Michael Rosen, president of the Quadrangle Club, discredited Daniel’s remarks. “The playing of the ‘race card’ by disgruntled employees is uncalled for,” Rosen said. “To imply that the Club has a racist policy is ridiculous. The dining room manager, his assistant, the chef, the rooms coordinator, and the comptroller are all members of minority groups.”

In support of Daniel’s comments, Muldavin said that Nogulich promised her full-time hours during the summer, when the club’s business typically declines. In the meantime, some current employees claim that Nogulich promised that student employees would leave for the summer, providing full-time hours to the non-student employees.

“We are full-time employees——they cut our hours, and gave them to the students,” said a black non-student employee.

Another non-student employee added, “When they hired the students, they made sure that they got their hours, which we usually don’t have-—not 80 hours [in two weeks] in the summertime.”

Muldavin said that lucrative positions, such as bartending, were given preferentially to white employees. “Whenever there were cash bars, they’d always have [two white employees] come in,” she said.

A black employee said, “They’d ask a student to work the cash bar, or they’d call someone in. They would not ask black employees to work the cash bar.” She added that employees receive a $50 cash bonus at the end of the night for working the cash bar.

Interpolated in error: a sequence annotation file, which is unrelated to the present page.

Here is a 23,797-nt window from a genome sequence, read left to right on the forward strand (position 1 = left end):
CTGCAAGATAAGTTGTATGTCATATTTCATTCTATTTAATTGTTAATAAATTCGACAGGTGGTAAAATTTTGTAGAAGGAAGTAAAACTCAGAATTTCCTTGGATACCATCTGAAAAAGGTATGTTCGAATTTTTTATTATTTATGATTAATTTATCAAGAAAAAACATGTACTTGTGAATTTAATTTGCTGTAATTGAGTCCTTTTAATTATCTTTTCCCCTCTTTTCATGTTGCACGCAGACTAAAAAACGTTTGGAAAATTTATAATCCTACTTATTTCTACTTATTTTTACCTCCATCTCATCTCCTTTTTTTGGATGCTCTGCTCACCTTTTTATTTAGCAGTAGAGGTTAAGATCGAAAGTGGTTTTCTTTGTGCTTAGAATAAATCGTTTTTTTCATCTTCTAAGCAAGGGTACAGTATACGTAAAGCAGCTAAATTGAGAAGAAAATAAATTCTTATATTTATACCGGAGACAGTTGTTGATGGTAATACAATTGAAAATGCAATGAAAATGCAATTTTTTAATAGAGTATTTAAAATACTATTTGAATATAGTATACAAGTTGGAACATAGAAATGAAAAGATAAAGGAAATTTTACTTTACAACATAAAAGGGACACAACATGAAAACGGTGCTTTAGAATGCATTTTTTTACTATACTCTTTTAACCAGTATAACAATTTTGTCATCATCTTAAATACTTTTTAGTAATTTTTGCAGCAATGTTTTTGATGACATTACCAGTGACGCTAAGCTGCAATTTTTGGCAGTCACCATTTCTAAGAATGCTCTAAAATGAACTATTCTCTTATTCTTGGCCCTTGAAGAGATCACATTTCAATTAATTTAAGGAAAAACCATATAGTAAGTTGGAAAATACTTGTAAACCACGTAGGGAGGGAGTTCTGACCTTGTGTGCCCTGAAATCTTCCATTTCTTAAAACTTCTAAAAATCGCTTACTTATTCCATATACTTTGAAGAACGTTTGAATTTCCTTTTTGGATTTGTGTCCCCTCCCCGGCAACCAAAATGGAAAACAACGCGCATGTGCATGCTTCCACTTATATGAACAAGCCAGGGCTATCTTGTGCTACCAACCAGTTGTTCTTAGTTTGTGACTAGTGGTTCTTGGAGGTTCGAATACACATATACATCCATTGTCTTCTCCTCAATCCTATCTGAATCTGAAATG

Daniel and Muldavin claim that other policies were only enforced against black employees. Muldavin said she regularly violated the door policy, which requires employees to use the service entrance, except at night or during inclement weather.

“I’ve never had any problems going in the front door,” said a white student employee.

In contrast, said a non-student black employee, “We can’t go out the front door. [Nogulich has] had people go back out the door and all the way around.”

Katie Heupel, a fourth-year white student in the College who worked at the Quad Club’s front desk from October 2003 to spring 2005, recalled that she would often walk through the front door and was reprimanded once. “I guess the black employees rarely tried,” said Heupel.